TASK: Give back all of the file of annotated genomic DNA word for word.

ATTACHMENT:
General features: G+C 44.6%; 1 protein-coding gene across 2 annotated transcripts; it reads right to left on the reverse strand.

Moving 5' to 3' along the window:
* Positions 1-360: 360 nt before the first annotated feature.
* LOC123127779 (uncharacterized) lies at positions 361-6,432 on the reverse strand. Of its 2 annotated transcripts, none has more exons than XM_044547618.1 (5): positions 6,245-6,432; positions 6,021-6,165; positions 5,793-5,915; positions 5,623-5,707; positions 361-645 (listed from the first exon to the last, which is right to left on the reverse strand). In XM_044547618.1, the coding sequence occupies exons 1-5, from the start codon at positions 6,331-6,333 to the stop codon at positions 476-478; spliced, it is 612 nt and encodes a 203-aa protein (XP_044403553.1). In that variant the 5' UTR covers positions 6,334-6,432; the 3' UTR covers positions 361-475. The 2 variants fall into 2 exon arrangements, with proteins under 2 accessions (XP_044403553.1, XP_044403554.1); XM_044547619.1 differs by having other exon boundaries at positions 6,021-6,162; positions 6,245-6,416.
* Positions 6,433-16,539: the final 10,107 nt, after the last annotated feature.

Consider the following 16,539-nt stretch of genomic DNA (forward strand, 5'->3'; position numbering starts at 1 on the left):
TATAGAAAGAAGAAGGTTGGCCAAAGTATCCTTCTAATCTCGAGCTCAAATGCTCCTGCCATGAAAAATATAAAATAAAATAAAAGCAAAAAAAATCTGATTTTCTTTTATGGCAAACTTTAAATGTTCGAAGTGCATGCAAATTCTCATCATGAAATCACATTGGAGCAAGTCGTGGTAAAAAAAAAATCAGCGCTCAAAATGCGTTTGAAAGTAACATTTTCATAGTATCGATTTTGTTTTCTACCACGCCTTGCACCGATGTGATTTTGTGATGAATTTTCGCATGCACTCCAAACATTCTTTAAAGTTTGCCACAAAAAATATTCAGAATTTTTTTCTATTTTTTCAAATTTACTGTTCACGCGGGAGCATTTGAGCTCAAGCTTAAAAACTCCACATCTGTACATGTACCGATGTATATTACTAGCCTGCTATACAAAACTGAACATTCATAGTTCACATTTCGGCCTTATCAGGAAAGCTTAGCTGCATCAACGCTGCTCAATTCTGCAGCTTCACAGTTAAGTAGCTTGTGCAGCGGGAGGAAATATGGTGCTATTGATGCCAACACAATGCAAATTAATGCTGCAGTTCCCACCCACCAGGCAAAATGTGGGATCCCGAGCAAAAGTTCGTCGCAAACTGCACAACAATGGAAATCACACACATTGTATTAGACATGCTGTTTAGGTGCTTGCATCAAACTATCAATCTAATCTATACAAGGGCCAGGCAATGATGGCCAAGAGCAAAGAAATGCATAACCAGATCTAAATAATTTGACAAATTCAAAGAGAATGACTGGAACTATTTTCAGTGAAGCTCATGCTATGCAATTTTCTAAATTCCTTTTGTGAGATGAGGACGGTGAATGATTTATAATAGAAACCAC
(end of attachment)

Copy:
General features: G+C 44.6%; 1 protein-coding gene across 2 annotated transcripts; it reads right to left on the reverse strand.

Moving 5' to 3' along the window:
* Positions 1-360: 360 nt before the first annotated feature.
* LOC123127779 (uncharacterized) lies at positions 361-6,432 on the reverse strand. Of its 2 annotated transcripts, none has more exons than XM_044547618.1 (5): positions 6,245-6,432; positions 6,021-6,165; positions 5,793-5,915; positions 5,623-5,707; positions 361-645 (listed from the first exon to the last, which is right to left on the reverse strand). In XM_044547618.1, the coding sequence occupies exons 1-5, from the start codon at positions 6,331-6,333 to the stop codon at positions 476-478; spliced, it is 612 nt and encodes a 203-aa protein (XP_044403553.1). In that variant the 5' UTR covers positions 6,334-6,432; the 3' UTR covers positions 361-475. The 2 variants fall into 2 exon arrangements, with proteins under 2 accessions (XP_044403553.1, XP_044403554.1); XM_044547619.1 differs by having other exon boundaries at positions 6,021-6,162; positions 6,245-6,416.
* Positions 6,433-16,539: the final 10,107 nt, after the last annotated feature.

Consider the following 16,539-nt stretch of genomic DNA (forward strand, 5'->3'; position numbering starts at 1 on the left):
TATAGAAAGAAGAAGGTTGGCCAAAGTATCCTTCTAATCTCGAGCTCAAATGCTCCTGCCATGAAAAATATAAAATAAAATAAAAGCAAAAAAAATCTGATTTTCTTTTATGGCAAACTTTAAATGTTCGAAGTGCATGCAAATTCTCATCATGAAATCACATTGGAGCAAGTCGTGGTAAAAAAAAAATCAGCGCTCAAAATGCGTTTGAAAGTAACATTTTCATAGTATCGATTTTGTTTTCTACCACGCCTTGCACCGATGTGATTTTGTGATGAATTTTCGCATGCACTCCAAACATTCTTTAAAGTTTGCCACAAAAAATATTCAGAATTTTTTTCTATTTTTTCAAATTTACTGTTCACGCGGGAGCATTTGAGCTCAAGCTTAAAAACTCCACATCTGTACATGTACCGATGTATATTACTAGCCTGCTATACAAAACTGAACATTCATAGTTCACATTTCGGCCTTATCAGGAAAGCTTAGCTGCATCAACGCTGCTCAATTCTGCAGCTTCACAGTTAAGTAGCTTGTGCAGCGGGAGGAAATATGGTGCTATTGATGCCAACACAATGCAAATTAATGCTGCAGTTCCCACCCACCAGGCAAAATGTGGGATCCCGAGCAAAAGTTCGTCGCAAACTGCACAACAATGGAAATCACACACATTGTATTAGACATGCTGTTTAGGTGCTTGCATCAAACTATCAATCTAATCTATACAAGGGCCAGGCAATGATGGCCAAGAGCAAAGAAATGCATAACCAGATCTAAATAATTTGACAAATTCAAAGAGAATGACTGGAACTATTTTCAGTGAAGCTCATGCTATGCAATTTTCTAAATTCCTTTTGTGAGATGAGGACGGTGAATGATTTATAATAGAAACCAC